In 1769 John McCrohan of Ballinahoun, Administrator for Daniel and Owen McCrohan, deceased, sold lands at Caheraturragh, Murhur and Lisnalour in Iveragh for 220 pounds and went to Bern, North Carolina, USA. His lands were bought by Rowland Blennerhassett and a copy of the Deed of Sale is in possession of his great, great granddaughter, Mrs. Dorothy Newman, in New York.

Extracts from Irish documents:

1. Royal Irish Academy, Dublin. Books of Survey and Distribution.

Denominations: Owner in 1611 Acres Granted to:

Leiter McCrohan 291 Dublin Trinity College

Renard McCrohan 361 Dublin Trinity College

Kilcolman North McCrohan 552 Dublin Trinity College

Kilcolman South McCrohan 667 Dublin Trinity College

Note: Kilcolman near Milltown not adjacent to Leiter or Renard.

  1. Journal, Royal Society of Antiquaries, Vol. XXXVI, page 365
  2. The McCrohans had a castle at Leiter near Cahirciveen; their lands were in the south side of Valencia Harbour from Cahirciveen to Reencarragh. They are now (1906) a great flourishing family in Spain where so many of old Kerry Aristocracy found refuge in bygone days.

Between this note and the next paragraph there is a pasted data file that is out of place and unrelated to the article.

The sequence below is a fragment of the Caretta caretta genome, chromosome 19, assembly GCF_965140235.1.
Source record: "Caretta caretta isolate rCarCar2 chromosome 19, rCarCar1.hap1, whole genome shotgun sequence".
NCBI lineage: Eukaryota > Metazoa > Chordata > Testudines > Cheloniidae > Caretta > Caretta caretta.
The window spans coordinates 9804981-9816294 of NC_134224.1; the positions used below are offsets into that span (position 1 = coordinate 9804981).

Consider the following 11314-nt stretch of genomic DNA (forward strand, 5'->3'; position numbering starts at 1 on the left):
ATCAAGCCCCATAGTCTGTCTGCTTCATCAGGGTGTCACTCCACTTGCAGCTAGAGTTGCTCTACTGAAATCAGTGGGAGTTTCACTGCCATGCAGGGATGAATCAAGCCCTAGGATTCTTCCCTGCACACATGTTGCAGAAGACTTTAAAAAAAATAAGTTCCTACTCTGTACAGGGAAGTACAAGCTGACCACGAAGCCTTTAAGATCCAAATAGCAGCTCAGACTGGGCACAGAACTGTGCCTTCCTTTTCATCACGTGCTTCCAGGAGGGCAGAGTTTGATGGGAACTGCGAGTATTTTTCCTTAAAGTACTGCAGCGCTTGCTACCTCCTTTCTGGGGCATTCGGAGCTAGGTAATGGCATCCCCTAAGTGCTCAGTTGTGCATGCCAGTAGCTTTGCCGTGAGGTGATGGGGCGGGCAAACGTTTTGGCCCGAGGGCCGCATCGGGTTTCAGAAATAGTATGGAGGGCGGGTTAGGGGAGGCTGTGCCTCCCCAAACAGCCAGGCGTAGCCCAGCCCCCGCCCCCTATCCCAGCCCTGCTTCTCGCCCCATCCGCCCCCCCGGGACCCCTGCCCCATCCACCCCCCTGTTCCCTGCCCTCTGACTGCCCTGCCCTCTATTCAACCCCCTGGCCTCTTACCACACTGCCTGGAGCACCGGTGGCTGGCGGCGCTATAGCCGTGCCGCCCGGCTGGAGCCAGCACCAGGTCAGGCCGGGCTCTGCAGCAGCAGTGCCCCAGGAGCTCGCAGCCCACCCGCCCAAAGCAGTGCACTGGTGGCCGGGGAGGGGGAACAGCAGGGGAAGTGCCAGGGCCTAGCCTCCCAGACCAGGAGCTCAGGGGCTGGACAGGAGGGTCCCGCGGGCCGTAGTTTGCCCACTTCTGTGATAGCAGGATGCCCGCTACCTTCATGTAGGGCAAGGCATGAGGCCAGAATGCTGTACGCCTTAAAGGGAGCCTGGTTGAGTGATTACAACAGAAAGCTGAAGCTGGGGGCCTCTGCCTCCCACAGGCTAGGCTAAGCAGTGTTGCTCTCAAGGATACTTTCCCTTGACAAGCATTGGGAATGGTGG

Identification of Places:

    Leiter 683 acres Barony of Iveragh, Parish of Cahirciveen

    Carhan 750 acres Barony of Iveragh, Parish of Cahirciveen

    Ferriters Quarter 498 acres Barony of Corkaguiny, Dunquin Parrish

    (Joseph McCrohan, 1763)

  3. O’Hart "CROMWELLIAN SETTLEMENTS" says:
  4. Settlement commenced in 1657, the following losing their lands:

    McCrohan of Leiter land given to Egar

    John McCrohan of Rinnard land given to Egar

    Teig McCrohan of Leiter land given to Egar

    John McCrohan raised 40 Companies of men in 1641 for the wars. He went to Beginish in the year 1654.

  5. In 1754 Daniel McCrohan was O’Donnell’s (Derrynane) Agent in wine and brandy business between Ireland and France. He wrote about Connell O’Connell at Caen near Havre. Daniel lived in Nantes.
  6. In 1776 Andrew and Owen McCrohan were at Port Magee.
  7. Joseph McCrohan was Minister of Marine in Spain in 1860, and Manual McCrohan, son of Joseph, was Rear Admiral at the end of the 19th Century. He had a fine Naval Record and was awarded the "grand Cross of Elizabeth the Catholic".
  8. List of forfeiting Catholic Proprietors, (followers of James II) outlawed by William III (Trinity College, Dublin)